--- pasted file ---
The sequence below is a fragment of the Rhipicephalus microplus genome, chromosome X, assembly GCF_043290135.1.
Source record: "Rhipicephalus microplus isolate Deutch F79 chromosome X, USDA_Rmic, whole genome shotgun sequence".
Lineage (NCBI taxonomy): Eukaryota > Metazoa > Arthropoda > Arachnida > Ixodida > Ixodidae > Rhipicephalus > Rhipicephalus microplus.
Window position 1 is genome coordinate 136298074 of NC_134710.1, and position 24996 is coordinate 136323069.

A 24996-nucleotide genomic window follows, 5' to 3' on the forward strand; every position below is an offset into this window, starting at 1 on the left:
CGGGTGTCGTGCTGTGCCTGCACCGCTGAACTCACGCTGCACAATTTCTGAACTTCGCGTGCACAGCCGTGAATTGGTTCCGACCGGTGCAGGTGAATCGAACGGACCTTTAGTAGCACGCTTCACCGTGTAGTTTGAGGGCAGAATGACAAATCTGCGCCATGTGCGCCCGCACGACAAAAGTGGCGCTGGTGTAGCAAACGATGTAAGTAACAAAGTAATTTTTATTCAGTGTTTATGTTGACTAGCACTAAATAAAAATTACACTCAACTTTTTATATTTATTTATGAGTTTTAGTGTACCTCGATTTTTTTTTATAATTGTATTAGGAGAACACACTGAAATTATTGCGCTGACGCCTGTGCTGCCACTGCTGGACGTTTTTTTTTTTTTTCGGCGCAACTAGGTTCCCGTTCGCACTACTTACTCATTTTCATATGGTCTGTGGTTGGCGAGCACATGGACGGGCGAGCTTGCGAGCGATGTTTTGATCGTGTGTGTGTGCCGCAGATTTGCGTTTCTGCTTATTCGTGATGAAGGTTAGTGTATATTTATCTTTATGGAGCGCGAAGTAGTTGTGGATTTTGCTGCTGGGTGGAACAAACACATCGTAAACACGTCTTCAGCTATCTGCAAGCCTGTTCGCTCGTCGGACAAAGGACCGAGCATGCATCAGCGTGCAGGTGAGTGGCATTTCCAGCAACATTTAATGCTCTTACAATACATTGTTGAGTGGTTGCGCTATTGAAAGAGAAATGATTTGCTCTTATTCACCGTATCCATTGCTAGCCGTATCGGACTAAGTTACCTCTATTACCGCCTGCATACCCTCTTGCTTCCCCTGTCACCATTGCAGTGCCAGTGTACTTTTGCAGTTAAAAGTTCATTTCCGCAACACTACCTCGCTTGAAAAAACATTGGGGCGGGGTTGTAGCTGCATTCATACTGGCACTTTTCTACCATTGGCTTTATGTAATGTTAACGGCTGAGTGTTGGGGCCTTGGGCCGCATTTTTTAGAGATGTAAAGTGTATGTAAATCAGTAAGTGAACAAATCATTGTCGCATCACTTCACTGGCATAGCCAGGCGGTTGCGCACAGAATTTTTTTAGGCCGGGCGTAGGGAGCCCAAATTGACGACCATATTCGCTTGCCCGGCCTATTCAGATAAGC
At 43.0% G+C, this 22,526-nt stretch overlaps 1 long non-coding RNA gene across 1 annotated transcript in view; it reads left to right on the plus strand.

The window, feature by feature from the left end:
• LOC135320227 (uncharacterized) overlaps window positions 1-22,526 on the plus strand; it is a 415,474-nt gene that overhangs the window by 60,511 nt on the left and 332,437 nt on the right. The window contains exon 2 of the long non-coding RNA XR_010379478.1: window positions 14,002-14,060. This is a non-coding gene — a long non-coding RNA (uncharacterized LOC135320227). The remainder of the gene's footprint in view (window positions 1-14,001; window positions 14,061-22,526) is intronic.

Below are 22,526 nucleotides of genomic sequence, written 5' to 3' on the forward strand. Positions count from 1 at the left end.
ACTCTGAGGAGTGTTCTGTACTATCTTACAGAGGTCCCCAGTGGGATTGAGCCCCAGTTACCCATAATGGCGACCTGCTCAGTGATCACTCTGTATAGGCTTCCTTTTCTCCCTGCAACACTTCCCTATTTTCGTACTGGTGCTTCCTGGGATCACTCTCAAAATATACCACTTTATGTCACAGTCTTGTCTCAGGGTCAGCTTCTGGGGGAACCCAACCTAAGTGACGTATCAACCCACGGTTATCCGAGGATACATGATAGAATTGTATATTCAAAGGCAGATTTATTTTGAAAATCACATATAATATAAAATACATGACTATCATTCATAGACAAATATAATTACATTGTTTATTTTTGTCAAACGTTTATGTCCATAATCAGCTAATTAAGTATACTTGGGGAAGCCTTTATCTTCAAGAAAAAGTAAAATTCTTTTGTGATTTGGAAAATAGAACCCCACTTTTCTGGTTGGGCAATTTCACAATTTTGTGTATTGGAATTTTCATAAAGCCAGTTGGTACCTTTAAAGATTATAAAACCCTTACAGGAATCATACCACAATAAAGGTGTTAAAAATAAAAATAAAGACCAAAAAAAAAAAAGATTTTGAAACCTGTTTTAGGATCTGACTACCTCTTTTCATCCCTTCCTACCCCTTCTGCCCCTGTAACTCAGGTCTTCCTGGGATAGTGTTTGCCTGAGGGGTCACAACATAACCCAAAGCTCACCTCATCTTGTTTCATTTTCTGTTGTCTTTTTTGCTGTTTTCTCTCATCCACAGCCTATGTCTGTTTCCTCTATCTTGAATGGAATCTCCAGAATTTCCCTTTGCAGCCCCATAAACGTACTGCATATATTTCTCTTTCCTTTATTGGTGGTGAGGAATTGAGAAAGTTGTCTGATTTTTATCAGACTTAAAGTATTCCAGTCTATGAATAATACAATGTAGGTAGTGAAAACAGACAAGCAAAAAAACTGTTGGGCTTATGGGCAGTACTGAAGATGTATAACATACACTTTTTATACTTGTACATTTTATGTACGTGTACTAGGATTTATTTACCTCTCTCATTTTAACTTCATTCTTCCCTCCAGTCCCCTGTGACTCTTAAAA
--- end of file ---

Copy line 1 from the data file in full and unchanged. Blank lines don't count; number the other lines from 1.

The sequence below is a fragment of the Rhipicephalus microplus genome, chromosome X, assembly GCF_043290135.1.